Today Texas-based GrainChain announced a $29 million funding round. This includes $10 million from Overstock, which provided GrainChain’s Series A and B funding through Medici Ventures. The Medici fund is now managed on behalf of Overstock by Pelion Venture Partners, which committed another $10m from its own funds. Brigham Young University’s Cougar Capital was one of the other funding participants.
GrainChain provides a suite of solutions to farmers and buyers, most of which are based on blockchain and smart contracts. That includes tracking data from seed to harvest, inventory management, logistics and transaction management.
“2022 was a breakout year for GrainChain in many ways,” said GrainChain CEO and Co-Founder Luis Macias. “We saw explosive growth as our transaction platform, Trumodity, became fully integrated with banking systems in Latin America and when we launched liquidity programs with coffee producers in Mexico and Central America.”
Many of its tens of thousands of users are small farmers in the US or Latin America. They don’t have any technology infrastructure, so the GrainChain system automates data collection through IoT and mobile apps that can work offline.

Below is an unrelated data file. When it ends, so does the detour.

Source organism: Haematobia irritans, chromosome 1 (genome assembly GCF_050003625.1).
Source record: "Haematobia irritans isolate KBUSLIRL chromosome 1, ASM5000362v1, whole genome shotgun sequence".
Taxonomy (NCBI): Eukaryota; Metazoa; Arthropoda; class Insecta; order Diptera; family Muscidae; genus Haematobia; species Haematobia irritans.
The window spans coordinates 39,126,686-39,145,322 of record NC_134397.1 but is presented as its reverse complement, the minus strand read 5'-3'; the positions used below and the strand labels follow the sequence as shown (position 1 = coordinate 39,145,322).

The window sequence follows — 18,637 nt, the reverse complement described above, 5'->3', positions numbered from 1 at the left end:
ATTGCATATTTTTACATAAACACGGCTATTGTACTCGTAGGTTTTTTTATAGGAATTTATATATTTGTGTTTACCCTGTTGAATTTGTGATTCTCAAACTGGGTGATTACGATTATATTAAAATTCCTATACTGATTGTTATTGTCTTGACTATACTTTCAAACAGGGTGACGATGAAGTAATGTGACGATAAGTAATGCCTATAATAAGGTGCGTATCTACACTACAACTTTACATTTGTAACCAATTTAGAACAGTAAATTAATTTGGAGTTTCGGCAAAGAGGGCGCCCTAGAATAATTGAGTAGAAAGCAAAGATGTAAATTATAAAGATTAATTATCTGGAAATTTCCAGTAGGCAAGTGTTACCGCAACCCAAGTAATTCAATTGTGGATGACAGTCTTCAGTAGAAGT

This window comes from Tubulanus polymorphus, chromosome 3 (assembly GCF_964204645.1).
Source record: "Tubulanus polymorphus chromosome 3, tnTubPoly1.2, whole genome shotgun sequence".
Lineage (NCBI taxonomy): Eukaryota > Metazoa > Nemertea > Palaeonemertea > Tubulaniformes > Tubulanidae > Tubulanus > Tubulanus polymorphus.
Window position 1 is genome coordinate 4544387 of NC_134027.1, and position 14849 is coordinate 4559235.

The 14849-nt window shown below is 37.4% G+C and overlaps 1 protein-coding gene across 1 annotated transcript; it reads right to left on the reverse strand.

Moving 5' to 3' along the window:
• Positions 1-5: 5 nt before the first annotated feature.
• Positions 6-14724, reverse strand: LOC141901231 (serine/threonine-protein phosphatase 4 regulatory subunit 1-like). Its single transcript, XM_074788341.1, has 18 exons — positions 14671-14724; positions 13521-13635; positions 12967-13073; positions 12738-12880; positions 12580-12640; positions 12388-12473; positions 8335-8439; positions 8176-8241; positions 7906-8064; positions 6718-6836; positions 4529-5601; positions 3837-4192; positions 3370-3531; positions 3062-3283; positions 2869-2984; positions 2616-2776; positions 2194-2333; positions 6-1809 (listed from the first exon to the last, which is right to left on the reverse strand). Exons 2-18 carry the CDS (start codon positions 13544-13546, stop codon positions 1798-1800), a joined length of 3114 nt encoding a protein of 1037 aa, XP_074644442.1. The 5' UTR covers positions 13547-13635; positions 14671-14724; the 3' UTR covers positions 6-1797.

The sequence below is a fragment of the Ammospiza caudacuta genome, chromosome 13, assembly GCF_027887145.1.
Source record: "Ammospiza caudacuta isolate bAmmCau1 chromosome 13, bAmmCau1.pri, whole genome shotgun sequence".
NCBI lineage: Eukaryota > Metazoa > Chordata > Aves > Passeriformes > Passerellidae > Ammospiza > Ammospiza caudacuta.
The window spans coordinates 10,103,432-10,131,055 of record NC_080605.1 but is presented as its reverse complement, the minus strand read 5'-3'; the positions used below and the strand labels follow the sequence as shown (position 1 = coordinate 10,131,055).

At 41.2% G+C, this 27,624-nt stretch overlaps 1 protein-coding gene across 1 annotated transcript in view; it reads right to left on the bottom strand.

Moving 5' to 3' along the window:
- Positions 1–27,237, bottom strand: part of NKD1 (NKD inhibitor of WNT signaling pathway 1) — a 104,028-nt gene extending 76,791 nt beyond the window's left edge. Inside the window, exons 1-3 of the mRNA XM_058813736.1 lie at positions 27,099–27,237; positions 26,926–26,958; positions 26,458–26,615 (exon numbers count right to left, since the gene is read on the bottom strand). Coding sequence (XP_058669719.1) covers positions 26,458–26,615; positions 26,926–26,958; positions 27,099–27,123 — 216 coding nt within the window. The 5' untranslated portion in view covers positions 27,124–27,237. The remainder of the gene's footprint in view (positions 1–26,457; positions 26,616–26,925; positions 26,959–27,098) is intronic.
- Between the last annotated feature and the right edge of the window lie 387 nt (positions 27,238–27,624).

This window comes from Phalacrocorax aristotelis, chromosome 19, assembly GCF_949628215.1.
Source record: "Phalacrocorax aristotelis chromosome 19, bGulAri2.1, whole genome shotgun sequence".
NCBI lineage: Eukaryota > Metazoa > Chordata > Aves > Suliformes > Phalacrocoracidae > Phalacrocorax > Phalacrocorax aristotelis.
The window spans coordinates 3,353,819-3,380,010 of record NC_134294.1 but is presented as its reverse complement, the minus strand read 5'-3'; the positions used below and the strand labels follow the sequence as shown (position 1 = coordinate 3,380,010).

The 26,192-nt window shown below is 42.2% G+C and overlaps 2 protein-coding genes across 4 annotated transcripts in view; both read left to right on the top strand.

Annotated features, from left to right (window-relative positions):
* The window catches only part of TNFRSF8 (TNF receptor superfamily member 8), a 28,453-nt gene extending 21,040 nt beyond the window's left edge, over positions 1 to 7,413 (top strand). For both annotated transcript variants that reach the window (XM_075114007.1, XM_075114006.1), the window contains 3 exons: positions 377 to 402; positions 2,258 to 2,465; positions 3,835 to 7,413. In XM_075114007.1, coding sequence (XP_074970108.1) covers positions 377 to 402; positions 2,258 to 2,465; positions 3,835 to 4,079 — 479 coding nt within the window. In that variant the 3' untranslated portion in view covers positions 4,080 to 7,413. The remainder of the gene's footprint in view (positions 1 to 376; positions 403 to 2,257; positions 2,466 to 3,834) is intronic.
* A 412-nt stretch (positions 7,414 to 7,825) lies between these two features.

GrainChain is essentially a data collection system. Farmers are incentivized to collect data if they know they can receive more money, for example, by proving that the commodity is sustainably sourced.
But once the data is there, it lowers risks for bankers who might lend to the farmer or insurers who provide cover. One of the visions that drives GrainChain is to enable farmers to get a loan or insurance in minutes.
Brian Humphreys, the President of Rio Bank, a local Texas bank where farmers use GrainChain, commented that “farmers just want a guarantee that they’re going to get paid. Period. “
Farmers aren’t waiting 60 days after they deliver the grain to the silos to get paid. Either the payment is immediate, or the payment date is automated using smart contracts.
Having seen the real world use can in action with GrainChain, Humphreys believes blockchain is coming to banking sooner rather than later.
GrainChain is not alone in deploying blockchain in agriculture. Ripe.io provides a traceability solution and Agrotoken tokenizes commodities in South America. The really big player is Covantis, a consortium backed by seven of the world’s largest agribusinesses, including Cargill, Bunge and ADM.